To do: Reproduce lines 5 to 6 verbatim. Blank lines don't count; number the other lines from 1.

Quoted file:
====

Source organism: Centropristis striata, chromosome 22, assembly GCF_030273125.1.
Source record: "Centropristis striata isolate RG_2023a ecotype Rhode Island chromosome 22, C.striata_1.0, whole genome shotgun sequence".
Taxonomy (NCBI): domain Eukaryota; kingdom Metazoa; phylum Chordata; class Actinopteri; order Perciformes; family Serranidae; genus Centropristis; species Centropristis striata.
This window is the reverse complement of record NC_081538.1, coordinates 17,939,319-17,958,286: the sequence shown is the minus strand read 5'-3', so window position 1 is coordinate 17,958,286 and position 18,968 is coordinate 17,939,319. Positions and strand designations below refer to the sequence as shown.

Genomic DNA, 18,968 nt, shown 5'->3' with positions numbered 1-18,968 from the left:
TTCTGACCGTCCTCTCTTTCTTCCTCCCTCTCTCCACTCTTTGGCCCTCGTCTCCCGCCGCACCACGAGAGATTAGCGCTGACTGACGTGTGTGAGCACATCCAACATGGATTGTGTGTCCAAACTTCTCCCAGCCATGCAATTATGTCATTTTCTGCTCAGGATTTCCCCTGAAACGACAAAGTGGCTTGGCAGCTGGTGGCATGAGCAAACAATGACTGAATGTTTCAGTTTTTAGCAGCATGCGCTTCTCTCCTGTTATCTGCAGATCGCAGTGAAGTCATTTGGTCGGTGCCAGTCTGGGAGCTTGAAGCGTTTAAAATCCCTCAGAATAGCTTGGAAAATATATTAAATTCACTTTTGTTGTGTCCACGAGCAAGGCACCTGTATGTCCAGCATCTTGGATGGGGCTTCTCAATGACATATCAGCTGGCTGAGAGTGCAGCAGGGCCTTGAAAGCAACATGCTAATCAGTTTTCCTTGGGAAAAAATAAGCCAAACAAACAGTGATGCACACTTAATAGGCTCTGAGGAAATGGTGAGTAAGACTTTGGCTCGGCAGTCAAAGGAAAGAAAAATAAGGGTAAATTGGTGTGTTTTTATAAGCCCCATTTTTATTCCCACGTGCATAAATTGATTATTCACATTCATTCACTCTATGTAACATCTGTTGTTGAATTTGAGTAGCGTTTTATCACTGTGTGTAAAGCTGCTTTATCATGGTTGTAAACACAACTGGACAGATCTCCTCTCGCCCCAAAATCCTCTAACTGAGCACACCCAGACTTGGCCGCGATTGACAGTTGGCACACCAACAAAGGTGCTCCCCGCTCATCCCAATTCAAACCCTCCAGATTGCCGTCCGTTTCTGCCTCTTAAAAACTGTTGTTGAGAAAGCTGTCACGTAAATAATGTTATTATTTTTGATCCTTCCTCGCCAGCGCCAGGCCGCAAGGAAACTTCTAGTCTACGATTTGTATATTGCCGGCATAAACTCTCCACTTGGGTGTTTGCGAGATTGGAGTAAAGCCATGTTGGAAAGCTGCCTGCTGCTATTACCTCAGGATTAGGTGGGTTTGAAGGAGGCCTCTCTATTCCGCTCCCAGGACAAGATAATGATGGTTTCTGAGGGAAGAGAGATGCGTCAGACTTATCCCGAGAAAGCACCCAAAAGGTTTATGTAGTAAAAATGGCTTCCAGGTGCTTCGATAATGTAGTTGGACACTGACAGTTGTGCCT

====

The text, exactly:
Genomic DNA, 18,968 nt, shown 5'->3' with positions numbered 1-18,968 from the left:
TTCTGACCGTCCTCTCTTTCTTCCTCCCTCTCTCCACTCTTTGGCCCTCGTCTCCCGCCGCACCACGAGAGATTAGCGCTGACTGACGTGTGTGAGCACATCCAACATGGATTGTGTGTCCAAACTTCTCCCAGCCATGCAATTATGTCATTTTCTGCTCAGGATTTCCCCTGAAACGACAAAGTGGCTTGGCAGCTGGTGGCATGAGCAAACAATGACTGAATGTTTCAGTTTTTAGCAGCATGCGCTTCTCTCCTGTTATCTGCAGATCGCAGTGAAGTCATTTGGTCGGTGCCAGTCTGGGAGCTTGAAGCGTTTAAAATCCCTCAGAATAGCTTGGAAAATATATTAAATTCACTTTTGTTGTGTCCACGAGCAAGGCACCTGTATGTCCAGCATCTTGGATGGGGCTTCTCAATGACATATCAGCTGGCTGAGAGTGCAGCAGGGCCTTGAAAGCAACATGCTAATCAGTTTTCCTTGGGAAAAAATAAGCCAAACAAACAGTGATGCACACTTAATAGGCTCTGAGGAAATGGTGAGTAAGACTTTGGCTCGGCAGTCAAAGGAAAGAAAAATAAGGGTAAATTGGTGTGTTTTTATAAGCCCCATTTTTATTCCCACGTGCATAAATTGATTATTCACATTCATTCACTCTATGTAACATCTGTTGTTGAATTTGAGTAGCGTTTTATCACTGTGTGTAAAGCTGCTTTATCATGGTTGTAAACACAACTGGACAGATCTCCTCTCGCCCCAAAATCCTCTAACTGAGCACACCCAGACTTGGCCGCGATTGACAGTTGGCACACCAACAAAGGTGCTCCCCGCTCATCCCAATTCAAACCCTCCAGATTGCCGTCCGTTTCTGCCTCTTAAAAACTGTTGTTGAGAAAGCTGTCACGTAAATAATGTTATTATTTTTGATCCTTCCTCGCCAGCGCCAGGCCGCAAGGAAACTTCTAGTCTACGATTTGTATATTGCCGGCATAAACTCTCCACTTGGGTGTTTGCGAGATTGGAGTAAAGCCATGTTGGAAAGCTGCCTGCTGCTATTACCTCAGGATTAGGTGGGTTTGAAGGAGGCCTCTCTATTCCGCTCCCAGGACAAGATAATGATGGTTTCTGAGGGAAGAGAGATGCGTCAGACTTATCCCGAGAAAGCACCCAAAAGGTTTATGTAGTAAAAATGGCTTCCAGGTGCTTCGATAATGTAGTTGGACACTGACAGTTGTGCCT